Babies With Pets Not Dogged by Colds: Study

By Serena Gordon
HealthDay Reporter

MONDAY, July 9 (HealthDay News) — Babies who live with dogs and cats during their first year of life may be less susceptible to respiratory infections, such as the common cold, according to new research.

The study of nearly 400 children found that dogs were especially protective, and the babies who lived with dogs during their first year were about one-third more likely to be healthy during their first year, compared to babies who didn’t have a pet in the home. Babies with dogs in the home were 44 percent less likely to develop an ear infection, and 29 percent less likely to need antibiotics than their petless peers.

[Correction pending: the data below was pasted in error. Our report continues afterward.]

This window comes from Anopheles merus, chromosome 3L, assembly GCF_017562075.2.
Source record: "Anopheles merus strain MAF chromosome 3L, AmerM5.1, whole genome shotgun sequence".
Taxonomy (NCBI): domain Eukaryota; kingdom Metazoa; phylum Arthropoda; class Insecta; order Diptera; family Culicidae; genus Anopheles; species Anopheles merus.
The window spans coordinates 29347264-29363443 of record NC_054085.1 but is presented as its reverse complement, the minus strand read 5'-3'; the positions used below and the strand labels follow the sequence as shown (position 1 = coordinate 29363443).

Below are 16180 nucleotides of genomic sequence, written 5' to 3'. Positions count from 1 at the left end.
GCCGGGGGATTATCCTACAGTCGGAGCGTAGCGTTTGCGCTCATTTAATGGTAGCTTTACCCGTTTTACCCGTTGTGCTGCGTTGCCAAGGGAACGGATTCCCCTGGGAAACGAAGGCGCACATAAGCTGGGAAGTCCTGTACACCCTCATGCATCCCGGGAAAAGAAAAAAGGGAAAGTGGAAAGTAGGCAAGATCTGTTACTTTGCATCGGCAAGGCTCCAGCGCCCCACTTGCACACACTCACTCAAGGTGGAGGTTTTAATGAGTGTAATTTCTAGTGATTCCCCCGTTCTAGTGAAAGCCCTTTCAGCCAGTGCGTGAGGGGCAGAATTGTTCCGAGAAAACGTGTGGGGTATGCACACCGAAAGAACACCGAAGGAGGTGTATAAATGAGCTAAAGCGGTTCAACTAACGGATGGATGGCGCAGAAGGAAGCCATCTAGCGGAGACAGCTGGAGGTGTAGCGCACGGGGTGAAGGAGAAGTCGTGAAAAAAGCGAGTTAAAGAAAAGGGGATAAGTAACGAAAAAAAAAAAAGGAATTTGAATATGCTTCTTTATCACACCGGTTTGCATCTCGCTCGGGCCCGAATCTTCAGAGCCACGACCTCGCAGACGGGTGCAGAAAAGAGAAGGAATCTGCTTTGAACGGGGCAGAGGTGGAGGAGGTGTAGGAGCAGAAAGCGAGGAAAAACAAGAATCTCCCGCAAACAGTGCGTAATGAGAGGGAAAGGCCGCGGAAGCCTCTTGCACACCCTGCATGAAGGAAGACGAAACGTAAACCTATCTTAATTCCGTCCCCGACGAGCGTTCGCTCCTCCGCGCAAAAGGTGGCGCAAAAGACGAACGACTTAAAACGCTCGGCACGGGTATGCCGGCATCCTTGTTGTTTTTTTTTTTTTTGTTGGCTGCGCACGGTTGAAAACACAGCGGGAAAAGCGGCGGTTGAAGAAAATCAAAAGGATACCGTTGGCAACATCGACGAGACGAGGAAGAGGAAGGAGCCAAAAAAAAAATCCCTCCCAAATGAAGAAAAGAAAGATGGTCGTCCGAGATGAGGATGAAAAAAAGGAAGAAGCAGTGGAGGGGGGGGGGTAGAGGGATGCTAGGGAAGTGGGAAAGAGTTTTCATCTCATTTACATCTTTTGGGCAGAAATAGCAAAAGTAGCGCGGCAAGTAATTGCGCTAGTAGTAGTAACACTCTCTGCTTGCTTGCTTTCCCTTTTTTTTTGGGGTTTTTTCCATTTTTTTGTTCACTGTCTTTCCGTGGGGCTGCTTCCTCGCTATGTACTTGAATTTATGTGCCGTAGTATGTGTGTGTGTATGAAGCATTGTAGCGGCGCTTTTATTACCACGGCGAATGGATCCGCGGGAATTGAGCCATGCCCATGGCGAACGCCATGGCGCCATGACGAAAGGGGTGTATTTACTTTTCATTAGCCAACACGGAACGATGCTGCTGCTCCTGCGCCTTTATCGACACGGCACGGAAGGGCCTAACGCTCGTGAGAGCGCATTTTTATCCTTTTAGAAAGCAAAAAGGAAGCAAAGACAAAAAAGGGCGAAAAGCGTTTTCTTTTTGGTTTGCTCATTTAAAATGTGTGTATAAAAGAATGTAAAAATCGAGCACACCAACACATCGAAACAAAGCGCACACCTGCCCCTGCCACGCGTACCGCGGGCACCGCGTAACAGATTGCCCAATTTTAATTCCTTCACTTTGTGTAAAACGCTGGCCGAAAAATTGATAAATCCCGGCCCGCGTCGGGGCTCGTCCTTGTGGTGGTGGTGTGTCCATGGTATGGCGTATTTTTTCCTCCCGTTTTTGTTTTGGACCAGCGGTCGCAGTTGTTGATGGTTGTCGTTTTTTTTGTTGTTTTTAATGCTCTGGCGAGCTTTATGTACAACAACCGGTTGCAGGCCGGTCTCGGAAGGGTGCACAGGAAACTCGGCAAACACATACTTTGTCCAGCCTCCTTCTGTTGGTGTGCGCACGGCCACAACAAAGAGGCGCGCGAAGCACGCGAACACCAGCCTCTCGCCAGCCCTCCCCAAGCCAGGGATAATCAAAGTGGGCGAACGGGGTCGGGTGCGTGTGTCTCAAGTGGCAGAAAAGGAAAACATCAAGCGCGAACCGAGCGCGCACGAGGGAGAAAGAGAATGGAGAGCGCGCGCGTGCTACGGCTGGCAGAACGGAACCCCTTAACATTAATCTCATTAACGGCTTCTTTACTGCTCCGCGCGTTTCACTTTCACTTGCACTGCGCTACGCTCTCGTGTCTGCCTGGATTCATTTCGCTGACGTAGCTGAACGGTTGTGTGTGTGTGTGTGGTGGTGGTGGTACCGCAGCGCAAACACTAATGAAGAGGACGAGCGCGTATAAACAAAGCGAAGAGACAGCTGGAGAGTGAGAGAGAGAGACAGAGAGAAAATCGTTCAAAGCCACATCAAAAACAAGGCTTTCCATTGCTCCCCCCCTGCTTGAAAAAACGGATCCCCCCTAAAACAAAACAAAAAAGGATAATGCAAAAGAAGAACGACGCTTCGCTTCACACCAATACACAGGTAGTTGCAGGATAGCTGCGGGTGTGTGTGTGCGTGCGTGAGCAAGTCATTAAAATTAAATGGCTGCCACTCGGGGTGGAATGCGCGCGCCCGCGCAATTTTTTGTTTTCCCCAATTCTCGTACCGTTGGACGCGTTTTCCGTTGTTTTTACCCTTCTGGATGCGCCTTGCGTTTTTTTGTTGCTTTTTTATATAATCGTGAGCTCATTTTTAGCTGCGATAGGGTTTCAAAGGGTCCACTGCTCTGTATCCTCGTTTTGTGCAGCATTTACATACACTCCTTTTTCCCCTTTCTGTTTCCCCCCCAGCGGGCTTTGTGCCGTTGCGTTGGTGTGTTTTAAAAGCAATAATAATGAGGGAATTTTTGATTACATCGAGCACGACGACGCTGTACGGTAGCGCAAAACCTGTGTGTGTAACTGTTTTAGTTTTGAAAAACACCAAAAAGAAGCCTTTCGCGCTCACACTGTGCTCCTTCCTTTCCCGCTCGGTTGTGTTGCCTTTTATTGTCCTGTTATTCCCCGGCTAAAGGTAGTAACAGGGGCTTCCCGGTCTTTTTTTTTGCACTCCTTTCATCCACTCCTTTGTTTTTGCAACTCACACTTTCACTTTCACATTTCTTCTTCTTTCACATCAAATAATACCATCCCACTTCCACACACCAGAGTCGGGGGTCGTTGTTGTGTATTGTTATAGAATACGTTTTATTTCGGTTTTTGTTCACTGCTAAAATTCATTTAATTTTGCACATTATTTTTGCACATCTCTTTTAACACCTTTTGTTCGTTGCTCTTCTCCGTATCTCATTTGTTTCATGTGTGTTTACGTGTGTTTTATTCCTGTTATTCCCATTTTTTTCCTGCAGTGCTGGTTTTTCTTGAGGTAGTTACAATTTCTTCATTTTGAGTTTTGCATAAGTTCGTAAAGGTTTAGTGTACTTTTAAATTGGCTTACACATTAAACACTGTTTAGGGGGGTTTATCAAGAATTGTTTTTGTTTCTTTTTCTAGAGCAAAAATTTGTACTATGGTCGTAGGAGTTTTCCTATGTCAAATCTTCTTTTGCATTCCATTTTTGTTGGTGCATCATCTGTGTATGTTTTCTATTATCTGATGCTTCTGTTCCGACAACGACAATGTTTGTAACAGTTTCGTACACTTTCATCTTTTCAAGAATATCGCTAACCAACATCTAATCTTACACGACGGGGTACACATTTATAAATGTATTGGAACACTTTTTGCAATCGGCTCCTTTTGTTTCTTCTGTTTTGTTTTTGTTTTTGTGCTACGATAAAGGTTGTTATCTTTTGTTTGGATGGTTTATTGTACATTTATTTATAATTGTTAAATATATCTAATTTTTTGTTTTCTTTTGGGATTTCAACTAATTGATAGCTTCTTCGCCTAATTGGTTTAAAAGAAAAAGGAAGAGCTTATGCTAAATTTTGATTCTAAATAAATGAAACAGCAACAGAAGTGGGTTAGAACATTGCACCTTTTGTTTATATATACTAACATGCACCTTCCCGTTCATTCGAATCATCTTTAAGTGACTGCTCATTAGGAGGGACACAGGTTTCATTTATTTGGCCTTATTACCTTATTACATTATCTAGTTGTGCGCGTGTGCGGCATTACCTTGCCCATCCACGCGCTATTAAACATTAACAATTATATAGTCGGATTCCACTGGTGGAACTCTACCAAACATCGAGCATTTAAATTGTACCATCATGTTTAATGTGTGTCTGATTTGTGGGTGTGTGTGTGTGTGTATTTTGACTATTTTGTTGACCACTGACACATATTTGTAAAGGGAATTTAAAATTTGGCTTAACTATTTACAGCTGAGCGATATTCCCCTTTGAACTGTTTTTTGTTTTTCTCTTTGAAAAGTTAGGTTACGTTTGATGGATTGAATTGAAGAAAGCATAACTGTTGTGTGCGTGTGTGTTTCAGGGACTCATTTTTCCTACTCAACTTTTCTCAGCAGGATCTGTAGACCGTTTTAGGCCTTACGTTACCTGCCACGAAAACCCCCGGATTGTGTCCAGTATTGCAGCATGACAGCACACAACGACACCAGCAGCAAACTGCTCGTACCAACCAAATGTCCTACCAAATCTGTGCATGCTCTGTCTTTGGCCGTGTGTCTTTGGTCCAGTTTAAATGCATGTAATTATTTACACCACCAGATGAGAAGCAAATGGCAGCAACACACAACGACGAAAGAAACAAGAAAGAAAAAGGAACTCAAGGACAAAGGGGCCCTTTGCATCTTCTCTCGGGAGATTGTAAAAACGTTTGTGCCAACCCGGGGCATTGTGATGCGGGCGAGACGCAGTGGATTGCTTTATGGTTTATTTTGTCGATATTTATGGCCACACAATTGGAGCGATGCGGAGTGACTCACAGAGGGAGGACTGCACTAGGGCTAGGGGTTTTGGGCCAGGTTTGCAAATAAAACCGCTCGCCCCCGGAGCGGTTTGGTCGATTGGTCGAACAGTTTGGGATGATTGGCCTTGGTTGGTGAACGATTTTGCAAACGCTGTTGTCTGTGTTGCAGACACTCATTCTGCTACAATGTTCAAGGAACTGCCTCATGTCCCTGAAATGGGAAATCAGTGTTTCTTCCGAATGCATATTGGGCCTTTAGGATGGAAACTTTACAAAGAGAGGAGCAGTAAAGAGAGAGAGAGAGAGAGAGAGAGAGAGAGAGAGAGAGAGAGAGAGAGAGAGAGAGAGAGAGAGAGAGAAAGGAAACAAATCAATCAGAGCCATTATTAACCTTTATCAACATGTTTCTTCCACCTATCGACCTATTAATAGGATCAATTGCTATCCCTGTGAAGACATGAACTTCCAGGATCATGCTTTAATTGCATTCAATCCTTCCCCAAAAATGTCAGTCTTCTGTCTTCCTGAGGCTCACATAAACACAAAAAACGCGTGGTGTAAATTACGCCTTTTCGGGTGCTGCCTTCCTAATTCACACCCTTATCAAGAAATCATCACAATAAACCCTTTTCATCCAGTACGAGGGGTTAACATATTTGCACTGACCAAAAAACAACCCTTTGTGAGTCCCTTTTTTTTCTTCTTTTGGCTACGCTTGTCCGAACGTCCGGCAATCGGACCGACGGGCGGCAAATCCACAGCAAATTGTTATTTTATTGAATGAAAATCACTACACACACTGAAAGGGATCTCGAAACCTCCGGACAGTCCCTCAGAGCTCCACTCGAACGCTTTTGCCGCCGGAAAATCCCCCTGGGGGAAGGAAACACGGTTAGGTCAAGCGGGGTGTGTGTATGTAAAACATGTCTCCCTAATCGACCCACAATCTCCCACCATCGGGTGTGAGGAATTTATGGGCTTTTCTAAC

“Children who had dog contacts at home were healthier and had less frequent ear infections and needed fewer courses of antibiotics than children who had no dog contacts,” said the study’s lead author, Dr. Eija Bergroth, a pediatrician who worked at Kuopio University Hospital, in Finland, at the time of the study.

Bergroth also noted that “cat contacts did not seem to have as strong of an impact on infection frequency in multivariate analysis as the dog contacts.”

Results of the study, released online July 9, will be published in the August print issue of Pediatrics.

Read more at: Babies With Pets Not Dogged by Colds: Study.

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